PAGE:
We're now at the distillation. And the Springbank Distillery has three brands, Longrow, Springbank, and Hazelburn. And they don't just differ because of their peatiness, but also the way they're being distilled. The Longrow is being distilled twice at the wash still and the low wine still. The Springbank Whisky is first distilled in the wash still, comes into the low wine still, and then in the last the wine still. It is a mixture between the first low wine still and the wash still. The Hazelburn is triple distilled, and that makes the Hazelburn a very light and very soft Whisky. Another specialty about the Springbank Distillery is that you have a direct heating.
You have flames below the wash still, and that heats up the still and the wash inside. And what is then very important is that you have a [inaudible 00:08:28] that goes round and mixes all the wash, so you don't get any burn bits at the bottom that could affect the taste of the Whisky. The next thing is that you have a normal condenser at the back of the wash still. The first low wine still has a warm top. And that is not being used very often in the business any more. So after the product has been distilled it ends up in the spirit receiver. And here at the filling station, you roll up the casks from your yard. Store them here. Then you fill them up with your spirit, put in a barrel. And then you roll them out and paint the content of cask on the barrel itself.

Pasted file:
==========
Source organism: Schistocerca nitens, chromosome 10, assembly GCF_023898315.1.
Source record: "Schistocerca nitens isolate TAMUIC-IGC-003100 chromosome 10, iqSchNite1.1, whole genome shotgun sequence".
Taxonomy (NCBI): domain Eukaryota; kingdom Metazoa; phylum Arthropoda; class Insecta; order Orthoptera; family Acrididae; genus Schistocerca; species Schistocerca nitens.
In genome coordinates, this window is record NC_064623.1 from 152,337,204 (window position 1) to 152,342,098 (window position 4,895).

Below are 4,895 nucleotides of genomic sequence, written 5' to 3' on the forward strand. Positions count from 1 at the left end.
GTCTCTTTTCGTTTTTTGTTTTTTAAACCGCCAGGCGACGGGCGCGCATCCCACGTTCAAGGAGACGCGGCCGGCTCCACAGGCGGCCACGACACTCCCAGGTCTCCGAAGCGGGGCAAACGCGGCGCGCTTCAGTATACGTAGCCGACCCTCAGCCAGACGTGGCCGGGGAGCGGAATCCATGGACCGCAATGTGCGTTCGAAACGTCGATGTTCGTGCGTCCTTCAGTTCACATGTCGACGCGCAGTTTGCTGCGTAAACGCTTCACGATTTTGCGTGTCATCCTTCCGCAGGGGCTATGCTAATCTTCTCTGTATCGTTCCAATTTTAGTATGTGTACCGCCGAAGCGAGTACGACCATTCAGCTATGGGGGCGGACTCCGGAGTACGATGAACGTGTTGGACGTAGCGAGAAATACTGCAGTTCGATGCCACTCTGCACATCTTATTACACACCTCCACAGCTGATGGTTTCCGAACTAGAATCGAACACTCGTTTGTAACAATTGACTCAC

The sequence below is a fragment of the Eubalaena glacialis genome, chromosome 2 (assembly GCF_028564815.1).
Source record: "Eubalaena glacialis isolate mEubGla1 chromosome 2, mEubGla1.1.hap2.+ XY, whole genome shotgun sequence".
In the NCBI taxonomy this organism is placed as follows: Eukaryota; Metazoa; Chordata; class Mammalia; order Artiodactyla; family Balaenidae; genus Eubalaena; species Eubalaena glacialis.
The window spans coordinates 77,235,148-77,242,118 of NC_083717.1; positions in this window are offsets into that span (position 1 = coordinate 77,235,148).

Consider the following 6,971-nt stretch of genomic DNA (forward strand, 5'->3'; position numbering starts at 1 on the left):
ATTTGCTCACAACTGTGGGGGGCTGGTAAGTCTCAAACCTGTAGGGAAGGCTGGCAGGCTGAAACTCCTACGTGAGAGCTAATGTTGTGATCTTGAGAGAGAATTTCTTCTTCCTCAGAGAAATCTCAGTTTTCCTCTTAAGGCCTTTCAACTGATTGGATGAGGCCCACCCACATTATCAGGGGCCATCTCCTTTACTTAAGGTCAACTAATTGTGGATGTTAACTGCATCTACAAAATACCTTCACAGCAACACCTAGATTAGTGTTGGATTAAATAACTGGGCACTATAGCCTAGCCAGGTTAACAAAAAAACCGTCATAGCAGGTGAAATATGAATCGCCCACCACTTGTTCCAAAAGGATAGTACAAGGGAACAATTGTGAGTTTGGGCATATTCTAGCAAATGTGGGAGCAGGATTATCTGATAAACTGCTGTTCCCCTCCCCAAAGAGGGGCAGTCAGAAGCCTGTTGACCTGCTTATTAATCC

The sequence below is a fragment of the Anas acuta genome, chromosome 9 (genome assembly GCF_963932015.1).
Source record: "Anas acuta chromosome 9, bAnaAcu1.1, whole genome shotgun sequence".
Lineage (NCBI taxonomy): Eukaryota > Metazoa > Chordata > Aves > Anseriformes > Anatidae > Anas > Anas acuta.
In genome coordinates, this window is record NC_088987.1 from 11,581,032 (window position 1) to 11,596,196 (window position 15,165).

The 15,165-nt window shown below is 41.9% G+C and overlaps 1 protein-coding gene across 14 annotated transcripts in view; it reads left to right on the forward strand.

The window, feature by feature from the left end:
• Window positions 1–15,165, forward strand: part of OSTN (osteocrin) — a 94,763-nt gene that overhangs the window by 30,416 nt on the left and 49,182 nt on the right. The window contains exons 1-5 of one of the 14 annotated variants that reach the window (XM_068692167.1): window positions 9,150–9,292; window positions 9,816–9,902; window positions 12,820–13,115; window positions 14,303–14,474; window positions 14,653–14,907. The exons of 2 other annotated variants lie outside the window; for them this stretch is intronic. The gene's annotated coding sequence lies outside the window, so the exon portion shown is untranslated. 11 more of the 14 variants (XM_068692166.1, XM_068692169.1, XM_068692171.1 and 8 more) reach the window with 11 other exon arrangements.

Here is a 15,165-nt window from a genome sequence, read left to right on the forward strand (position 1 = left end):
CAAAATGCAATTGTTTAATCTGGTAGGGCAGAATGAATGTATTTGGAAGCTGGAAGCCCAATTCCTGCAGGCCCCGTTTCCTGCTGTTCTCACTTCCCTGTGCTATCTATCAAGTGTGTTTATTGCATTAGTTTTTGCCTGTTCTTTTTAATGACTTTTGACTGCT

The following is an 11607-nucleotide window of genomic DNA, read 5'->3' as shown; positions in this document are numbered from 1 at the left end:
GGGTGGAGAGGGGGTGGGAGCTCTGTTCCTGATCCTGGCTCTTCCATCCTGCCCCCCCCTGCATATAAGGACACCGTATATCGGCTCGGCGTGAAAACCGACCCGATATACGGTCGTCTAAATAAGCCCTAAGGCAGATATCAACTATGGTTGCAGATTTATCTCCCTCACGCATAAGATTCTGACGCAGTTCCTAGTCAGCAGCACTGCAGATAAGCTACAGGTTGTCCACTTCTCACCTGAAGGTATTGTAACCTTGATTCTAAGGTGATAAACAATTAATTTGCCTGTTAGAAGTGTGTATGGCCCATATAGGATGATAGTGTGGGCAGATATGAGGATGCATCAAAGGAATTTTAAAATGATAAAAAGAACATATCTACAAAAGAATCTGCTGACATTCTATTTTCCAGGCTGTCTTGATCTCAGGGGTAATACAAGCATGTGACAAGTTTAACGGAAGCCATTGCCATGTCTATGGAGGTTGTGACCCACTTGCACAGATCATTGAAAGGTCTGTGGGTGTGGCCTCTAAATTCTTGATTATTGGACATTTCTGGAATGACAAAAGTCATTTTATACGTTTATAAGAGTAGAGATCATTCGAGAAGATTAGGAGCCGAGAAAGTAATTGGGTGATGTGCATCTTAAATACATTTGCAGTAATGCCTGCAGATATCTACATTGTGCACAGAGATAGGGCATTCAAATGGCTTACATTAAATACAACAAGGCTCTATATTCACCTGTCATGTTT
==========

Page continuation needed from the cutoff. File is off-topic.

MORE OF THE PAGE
And the Springbank Distillery doesn't use any bar codes or any other computerized systems that label the cask automatically. They do it all by hand. So here we're at the warehouses. Springbank has eight warehouses, and six of them are like this warehouse. They are a flat stoned dunnages with a earth floor. And that gives you the perfect atmosphere of maturing Scotch Whisky. Eighty percent of all the spirit in the production goes into the Springbank brand, 10% into the Longrow brand, and 10% into the Hazelburn brand.
The cask variation differs from these American standard barrels, which used to hold Bourbon. To a bit bigger casksm like the Sherry casks here with 500 liters. Or on some other positions you have poured casks. So these different casks give you a good variation, and that ends up in the flavor of the Springbank Whiskys. So after the maturation, we have the bottling.
And all the single malts here at the Springbank Distillery are unchill filtered and do not have any coloring. So all the color comes from the wood. It's a natural product. They are being manually filled. And then they're being checked for impurities and packed on to pallets for international shipping, so you can enjoy the Springbank single malt everywhere on the globe. Thank you for watching. And if you find this video interesting, then please feel free to share this with your friends.